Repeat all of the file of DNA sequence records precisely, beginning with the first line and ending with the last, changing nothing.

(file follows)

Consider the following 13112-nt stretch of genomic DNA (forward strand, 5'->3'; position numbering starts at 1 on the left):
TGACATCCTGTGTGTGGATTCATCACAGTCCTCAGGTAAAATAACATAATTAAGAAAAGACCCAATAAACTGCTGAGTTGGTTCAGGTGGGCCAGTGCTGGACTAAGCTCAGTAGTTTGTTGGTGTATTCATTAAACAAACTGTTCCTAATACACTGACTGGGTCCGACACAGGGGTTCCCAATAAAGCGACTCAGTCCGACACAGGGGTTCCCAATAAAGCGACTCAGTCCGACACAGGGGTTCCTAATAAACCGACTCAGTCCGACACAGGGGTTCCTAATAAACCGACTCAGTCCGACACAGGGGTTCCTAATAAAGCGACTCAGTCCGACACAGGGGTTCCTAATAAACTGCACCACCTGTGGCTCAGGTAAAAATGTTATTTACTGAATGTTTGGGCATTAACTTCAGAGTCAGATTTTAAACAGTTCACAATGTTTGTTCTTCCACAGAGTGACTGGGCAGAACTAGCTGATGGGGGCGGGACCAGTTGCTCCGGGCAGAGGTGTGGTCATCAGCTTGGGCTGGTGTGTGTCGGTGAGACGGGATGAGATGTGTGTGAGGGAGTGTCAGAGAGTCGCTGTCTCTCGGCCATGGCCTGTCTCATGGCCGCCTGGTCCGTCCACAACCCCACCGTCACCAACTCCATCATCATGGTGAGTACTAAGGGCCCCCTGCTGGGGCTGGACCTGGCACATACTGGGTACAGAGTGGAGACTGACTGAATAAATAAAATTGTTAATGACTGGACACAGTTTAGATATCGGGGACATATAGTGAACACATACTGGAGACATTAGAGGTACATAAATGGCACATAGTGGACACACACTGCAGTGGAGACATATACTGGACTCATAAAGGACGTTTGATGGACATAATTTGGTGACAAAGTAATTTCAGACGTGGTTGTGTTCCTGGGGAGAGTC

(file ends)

Consider the following 13112-nt stretch of genomic DNA (forward strand, 5'->3'; position numbering starts at 1 on the left):
TGACATCCTGTGTGTGGATTCATCACAGTCCTCAGGTAAAATAACATAATTAAGAAAAGACCCAATAAACTGCTGAGTTGGTTCAGGTGGGCCAGTGCTGGACTAAGCTCAGTAGTTTGTTGGTGTATTCATTAAACAAACTGTTCCTAATACACTGACTGGGTCCGACACAGGGGTTCCCAATAAAGCGACTCAGTCCGACACAGGGGTTCCCAATAAAGCGACTCAGTCCGACACAGGGGTTCCTAATAAACCGACTCAGTCCGACACAGGGGTTCCTAATAAACCGACTCAGTCCGACACAGGGGTTCCTAATAAAGCGACTCAGTCCGACACAGGGGTTCCTAATAAACTGCACCACCTGTGGCTCAGGTAAAAATGTTATTTACTGAATGTTTGGGCATTAACTTCAGAGTCAGATTTTAAACAGTTCACAATGTTTGTTCTTCCACAGAGTGACTGGGCAGAACTAGCTGATGGGGGCGGGACCAGTTGCTCCGGGCAGAGGTGTGGTCATCAGCTTGGGCTGGTGTGTGTCGGTGAGACGGGATGAGATGTGTGTGAGGGAGTGTCAGAGAGTCGCTGTCTCTCGGCCATGGCCTGTCTCATGGCCGCCTGGTCCGTCCACAACCCCACCGTCACCAACTCCATCATCATGGTGAGTACTAAGGGCCCCCTGCTGGGGCTGGACCTGGCACATACTGGGTACAGAGTGGAGACTGACTGAATAAATAAAATTGTTAATGACTGGACACAGTTTAGATATCGGGGACATATAGTGAACACATACTGGAGACATTAGAGGTACATAAATGGCACATAGTGGACACACACTGCAGTGGAGACATATACTGGACTCATAAAGGACGTTTGATGGACATAATTTGGTGACAAAGTAATTTCAGACGTGGTTGTGTTCCTGGGGAGAGTC